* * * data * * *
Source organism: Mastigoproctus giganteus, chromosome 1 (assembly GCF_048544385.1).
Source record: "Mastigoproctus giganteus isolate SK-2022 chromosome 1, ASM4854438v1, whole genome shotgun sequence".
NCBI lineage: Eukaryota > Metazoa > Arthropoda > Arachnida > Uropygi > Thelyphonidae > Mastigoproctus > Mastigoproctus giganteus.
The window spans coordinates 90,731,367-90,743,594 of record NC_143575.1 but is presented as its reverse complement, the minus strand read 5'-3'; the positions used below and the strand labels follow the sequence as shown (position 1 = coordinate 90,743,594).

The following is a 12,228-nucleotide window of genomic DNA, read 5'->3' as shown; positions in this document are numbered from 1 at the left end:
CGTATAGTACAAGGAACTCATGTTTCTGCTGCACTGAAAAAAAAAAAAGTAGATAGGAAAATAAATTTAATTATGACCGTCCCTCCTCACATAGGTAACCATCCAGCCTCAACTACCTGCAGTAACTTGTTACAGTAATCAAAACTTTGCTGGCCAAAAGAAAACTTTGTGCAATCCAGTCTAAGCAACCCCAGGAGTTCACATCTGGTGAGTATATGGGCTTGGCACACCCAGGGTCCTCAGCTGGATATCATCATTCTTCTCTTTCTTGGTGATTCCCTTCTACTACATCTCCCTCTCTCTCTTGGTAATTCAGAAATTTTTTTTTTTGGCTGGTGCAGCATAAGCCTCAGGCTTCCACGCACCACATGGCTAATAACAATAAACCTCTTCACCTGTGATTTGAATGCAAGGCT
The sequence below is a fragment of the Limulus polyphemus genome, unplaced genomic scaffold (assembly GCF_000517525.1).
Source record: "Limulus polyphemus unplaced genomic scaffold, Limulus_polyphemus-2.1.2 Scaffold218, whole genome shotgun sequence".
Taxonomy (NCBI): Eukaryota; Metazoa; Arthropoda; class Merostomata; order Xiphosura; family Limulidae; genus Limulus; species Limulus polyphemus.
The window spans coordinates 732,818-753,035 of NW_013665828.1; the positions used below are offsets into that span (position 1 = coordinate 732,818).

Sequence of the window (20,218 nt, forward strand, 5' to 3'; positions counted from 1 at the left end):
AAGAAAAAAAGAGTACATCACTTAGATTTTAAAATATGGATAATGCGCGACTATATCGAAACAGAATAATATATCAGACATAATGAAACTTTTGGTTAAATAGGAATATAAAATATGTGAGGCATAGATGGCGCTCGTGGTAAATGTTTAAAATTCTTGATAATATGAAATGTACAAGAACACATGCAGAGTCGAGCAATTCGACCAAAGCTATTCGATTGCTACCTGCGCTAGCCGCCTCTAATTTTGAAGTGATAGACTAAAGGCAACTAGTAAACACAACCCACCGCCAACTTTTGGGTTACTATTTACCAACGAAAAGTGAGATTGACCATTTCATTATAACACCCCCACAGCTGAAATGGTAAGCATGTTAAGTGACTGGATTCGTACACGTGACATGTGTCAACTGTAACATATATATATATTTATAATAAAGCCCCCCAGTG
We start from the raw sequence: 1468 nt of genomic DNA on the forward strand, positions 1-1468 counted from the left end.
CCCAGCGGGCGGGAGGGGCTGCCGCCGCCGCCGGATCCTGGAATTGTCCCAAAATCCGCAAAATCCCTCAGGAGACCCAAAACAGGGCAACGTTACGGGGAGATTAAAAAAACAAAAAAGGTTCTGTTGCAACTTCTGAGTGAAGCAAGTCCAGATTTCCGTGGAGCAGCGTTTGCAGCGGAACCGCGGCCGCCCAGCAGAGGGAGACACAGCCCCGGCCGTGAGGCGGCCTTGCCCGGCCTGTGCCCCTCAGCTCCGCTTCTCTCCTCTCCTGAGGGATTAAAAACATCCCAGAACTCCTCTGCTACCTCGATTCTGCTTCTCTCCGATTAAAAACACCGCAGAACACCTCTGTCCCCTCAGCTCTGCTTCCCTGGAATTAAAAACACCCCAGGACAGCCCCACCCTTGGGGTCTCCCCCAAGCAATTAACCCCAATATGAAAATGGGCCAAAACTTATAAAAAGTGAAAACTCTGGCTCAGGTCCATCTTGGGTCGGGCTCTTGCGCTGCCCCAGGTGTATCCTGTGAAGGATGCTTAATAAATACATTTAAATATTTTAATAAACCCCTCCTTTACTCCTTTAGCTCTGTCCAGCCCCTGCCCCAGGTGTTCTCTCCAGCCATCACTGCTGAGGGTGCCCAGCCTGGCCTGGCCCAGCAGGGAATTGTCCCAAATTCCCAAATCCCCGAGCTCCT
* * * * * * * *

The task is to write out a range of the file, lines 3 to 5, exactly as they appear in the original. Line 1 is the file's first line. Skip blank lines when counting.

NCBI lineage: Eukaryota > Metazoa > Arthropoda > Arachnida > Uropygi > Thelyphonidae > Mastigoproctus > Mastigoproctus giganteus.
The window spans coordinates 90,731,367-90,743,594 of record NC_143575.1 but is presented as its reverse complement, the minus strand read 5'-3'; the positions used below and the strand labels follow the sequence as shown (position 1 = coordinate 90,743,594).

The following is a 12,228-nucleotide window of genomic DNA, read 5'->3' as shown; positions in this document are numbered from 1 at the left end: